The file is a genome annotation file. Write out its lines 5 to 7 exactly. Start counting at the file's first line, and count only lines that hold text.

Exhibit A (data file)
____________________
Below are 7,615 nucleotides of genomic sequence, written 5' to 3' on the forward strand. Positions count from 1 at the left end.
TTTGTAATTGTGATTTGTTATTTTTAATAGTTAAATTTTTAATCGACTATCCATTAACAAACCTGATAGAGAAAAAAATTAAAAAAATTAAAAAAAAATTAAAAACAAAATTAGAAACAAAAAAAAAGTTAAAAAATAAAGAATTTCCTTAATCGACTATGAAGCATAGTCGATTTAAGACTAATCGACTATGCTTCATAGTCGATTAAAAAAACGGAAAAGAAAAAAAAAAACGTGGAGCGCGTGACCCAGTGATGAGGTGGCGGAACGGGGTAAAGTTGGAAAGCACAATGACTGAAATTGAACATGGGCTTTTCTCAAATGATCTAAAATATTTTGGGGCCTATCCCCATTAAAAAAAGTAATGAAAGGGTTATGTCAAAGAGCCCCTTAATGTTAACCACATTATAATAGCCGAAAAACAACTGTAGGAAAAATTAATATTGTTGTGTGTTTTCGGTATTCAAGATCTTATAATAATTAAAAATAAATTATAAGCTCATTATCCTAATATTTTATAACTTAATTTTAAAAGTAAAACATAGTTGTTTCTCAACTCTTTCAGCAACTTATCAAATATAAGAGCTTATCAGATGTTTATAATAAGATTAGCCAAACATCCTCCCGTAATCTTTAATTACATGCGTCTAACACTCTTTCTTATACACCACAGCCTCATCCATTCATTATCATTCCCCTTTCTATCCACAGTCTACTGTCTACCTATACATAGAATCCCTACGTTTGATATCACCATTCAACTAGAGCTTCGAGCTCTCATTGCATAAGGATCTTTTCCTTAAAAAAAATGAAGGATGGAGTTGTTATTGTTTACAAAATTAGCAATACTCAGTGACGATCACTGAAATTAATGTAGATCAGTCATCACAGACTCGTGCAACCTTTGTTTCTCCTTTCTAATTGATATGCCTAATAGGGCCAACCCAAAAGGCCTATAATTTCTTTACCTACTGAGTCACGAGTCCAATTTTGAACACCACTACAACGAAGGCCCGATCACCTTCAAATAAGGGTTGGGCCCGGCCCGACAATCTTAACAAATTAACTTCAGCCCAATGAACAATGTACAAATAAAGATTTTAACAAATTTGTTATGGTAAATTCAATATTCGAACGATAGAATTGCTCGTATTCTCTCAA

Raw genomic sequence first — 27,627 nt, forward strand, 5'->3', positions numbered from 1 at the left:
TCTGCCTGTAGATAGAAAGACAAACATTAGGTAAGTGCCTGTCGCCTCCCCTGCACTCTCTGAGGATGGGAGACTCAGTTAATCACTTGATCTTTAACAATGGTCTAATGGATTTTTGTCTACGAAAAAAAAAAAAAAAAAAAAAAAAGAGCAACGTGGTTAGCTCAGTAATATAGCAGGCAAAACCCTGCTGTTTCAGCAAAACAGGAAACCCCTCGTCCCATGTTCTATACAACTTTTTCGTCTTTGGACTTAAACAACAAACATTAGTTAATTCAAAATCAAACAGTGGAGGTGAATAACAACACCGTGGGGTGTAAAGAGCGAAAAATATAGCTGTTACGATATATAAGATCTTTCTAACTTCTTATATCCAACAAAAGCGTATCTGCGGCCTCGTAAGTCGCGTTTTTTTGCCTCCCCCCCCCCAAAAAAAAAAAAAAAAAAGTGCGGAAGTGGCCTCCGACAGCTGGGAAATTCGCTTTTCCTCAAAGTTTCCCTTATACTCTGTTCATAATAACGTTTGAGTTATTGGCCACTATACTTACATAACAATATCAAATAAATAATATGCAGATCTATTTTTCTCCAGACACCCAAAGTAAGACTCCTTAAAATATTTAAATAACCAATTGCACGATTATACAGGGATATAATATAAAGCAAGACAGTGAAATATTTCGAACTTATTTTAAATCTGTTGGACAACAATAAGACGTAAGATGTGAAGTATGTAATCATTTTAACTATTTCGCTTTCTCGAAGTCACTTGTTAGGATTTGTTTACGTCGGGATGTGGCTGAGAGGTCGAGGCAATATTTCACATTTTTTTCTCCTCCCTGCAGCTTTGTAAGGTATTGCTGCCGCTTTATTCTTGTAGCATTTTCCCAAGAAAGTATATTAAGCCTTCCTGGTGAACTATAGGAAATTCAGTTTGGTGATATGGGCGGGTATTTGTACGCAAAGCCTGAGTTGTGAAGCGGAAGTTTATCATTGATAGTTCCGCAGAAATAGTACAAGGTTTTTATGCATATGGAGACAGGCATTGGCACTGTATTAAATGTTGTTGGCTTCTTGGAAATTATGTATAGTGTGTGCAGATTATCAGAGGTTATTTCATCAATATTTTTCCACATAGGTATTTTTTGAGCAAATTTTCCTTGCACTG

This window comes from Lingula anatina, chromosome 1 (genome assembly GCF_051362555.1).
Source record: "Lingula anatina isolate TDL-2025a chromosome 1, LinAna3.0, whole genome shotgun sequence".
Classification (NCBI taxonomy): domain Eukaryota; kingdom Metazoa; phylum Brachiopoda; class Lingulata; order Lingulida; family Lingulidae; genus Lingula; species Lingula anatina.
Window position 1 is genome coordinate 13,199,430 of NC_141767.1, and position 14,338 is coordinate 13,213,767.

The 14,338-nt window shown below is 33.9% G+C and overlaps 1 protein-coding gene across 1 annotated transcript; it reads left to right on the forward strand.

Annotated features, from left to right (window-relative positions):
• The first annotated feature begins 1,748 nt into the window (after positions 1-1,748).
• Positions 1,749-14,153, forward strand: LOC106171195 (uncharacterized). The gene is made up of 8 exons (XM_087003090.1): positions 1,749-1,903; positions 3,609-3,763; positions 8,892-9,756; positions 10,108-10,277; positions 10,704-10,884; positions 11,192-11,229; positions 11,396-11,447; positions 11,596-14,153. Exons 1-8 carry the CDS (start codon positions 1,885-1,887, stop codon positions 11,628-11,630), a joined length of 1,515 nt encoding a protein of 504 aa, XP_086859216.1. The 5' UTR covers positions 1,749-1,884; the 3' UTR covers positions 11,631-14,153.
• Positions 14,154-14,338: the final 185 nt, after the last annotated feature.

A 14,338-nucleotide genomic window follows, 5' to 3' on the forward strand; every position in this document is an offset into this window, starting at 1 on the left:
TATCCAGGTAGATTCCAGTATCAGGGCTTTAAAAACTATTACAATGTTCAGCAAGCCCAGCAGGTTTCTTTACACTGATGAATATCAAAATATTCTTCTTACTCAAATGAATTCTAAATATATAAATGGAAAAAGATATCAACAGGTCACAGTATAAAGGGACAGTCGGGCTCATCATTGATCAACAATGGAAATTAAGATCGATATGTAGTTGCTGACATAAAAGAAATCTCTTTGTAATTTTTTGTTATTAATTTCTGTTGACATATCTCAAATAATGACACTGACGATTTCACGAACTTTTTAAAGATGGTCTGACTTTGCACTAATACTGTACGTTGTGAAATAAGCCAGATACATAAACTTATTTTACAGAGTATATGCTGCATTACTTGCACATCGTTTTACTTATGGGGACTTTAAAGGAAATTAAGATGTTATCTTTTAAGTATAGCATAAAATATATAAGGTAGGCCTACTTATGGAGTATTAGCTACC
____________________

This window comes from Lingula anatina, chromosome 1 (genome assembly GCF_051362555.1).
Source record: "Lingula anatina isolate TDL-2025a chromosome 1, LinAna3.0, whole genome shotgun sequence".
Classification (NCBI taxonomy): domain Eukaryota; kingdom Metazoa; phylum Brachiopoda; class Lingulata; order Lingulida; family Lingulidae; genus Lingula; species Lingula anatina.